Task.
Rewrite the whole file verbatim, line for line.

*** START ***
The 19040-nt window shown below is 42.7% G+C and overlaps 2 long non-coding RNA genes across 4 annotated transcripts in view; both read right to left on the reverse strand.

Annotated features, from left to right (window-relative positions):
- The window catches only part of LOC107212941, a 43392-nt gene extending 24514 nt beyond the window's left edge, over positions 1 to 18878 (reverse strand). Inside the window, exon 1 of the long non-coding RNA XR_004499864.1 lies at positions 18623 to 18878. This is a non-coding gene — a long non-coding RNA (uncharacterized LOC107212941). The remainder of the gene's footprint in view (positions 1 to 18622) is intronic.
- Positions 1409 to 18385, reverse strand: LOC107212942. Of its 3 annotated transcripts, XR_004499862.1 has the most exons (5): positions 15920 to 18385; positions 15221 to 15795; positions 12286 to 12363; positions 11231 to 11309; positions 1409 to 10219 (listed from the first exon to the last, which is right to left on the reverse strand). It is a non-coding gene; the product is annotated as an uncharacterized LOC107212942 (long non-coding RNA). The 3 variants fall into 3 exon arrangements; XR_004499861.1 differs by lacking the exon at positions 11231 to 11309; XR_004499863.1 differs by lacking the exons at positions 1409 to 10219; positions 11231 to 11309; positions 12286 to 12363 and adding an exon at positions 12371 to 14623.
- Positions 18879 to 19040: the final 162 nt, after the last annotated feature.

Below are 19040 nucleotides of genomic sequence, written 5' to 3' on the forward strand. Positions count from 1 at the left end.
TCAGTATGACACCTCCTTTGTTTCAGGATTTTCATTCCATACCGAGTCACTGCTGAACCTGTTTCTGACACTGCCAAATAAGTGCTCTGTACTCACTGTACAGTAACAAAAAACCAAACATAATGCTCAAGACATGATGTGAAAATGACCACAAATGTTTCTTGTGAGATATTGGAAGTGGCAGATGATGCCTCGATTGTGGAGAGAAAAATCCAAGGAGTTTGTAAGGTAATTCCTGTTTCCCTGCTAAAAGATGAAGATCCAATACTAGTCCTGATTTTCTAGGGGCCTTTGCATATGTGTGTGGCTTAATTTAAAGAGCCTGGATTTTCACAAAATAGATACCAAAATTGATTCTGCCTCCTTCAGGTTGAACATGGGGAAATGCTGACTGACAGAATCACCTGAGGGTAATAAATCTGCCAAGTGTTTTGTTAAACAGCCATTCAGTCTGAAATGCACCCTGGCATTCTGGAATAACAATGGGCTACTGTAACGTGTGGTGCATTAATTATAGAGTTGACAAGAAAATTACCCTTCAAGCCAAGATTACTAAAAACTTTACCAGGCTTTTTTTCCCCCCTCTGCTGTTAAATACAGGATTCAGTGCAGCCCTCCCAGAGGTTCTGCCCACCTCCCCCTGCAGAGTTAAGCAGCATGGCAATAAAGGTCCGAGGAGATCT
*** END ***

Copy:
The 19040-nt window shown below is 42.7% G+C and overlaps 2 long non-coding RNA genes across 4 annotated transcripts in view; both read right to left on the reverse strand.

Annotated features, from left to right (window-relative positions):
- The window catches only part of LOC107212941, a 43392-nt gene extending 24514 nt beyond the window's left edge, over positions 1 to 18878 (reverse strand). Inside the window, exon 1 of the long non-coding RNA XR_004499864.1 lies at positions 18623 to 18878. This is a non-coding gene — a long non-coding RNA (uncharacterized LOC107212941). The remainder of the gene's footprint in view (positions 1 to 18622) is intronic.
- Positions 1409 to 18385, reverse strand: LOC107212942. Of its 3 annotated transcripts, XR_004499862.1 has the most exons (5): positions 15920 to 18385; positions 15221 to 15795; positions 12286 to 12363; positions 11231 to 11309; positions 1409 to 10219 (listed from the first exon to the last, which is right to left on the reverse strand). It is a non-coding gene; the product is annotated as an uncharacterized LOC107212942 (long non-coding RNA). The 3 variants fall into 3 exon arrangements; XR_004499861.1 differs by lacking the exon at positions 11231 to 11309; XR_004499863.1 differs by lacking the exons at positions 1409 to 10219; positions 11231 to 11309; positions 12286 to 12363 and adding an exon at positions 12371 to 14623.
- Positions 18879 to 19040: the final 162 nt, after the last annotated feature.

Below are 19040 nucleotides of genomic sequence, written 5' to 3' on the forward strand. Positions count from 1 at the left end.
TCAGTATGACACCTCCTTTGTTTCAGGATTTTCATTCCATACCGAGTCACTGCTGAACCTGTTTCTGACACTGCCAAATAAGTGCTCTGTACTCACTGTACAGTAACAAAAAACCAAACATAATGCTCAAGACATGATGTGAAAATGACCACAAATGTTTCTTGTGAGATATTGGAAGTGGCAGATGATGCCTCGATTGTGGAGAGAAAAATCCAAGGAGTTTGTAAGGTAATTCCTGTTTCCCTGCTAAAAGATGAAGATCCAATACTAGTCCTGATTTTCTAGGGGCCTTTGCATATGTGTGTGGCTTAATTTAAAGAGCCTGGATTTTCACAAAATAGATACCAAAATTGATTCTGCCTCCTTCAGGTTGAACATGGGGAAATGCTGACTGACAGAATCACCTGAGGGTAATAAATCTGCCAAGTGTTTTGTTAAACAGCCATTCAGTCTGAAATGCACCCTGGCATTCTGGAATAACAATGGGCTACTGTAACGTGTGGTGCATTAATTATAGAGTTGACAAGAAAATTACCCTTCAAGCCAAGATTACTAAAAACTTTACCAGGCTTTTTTTCCCCCCTCTGCTGTTAAATACAGGATTCAGTGCAGCCCTCCCAGAGGTTCTGCCCACCTCCCCCTGCAGAGTTAAGCAGCATGGCAATAAAGGTCCGAGGAGATCT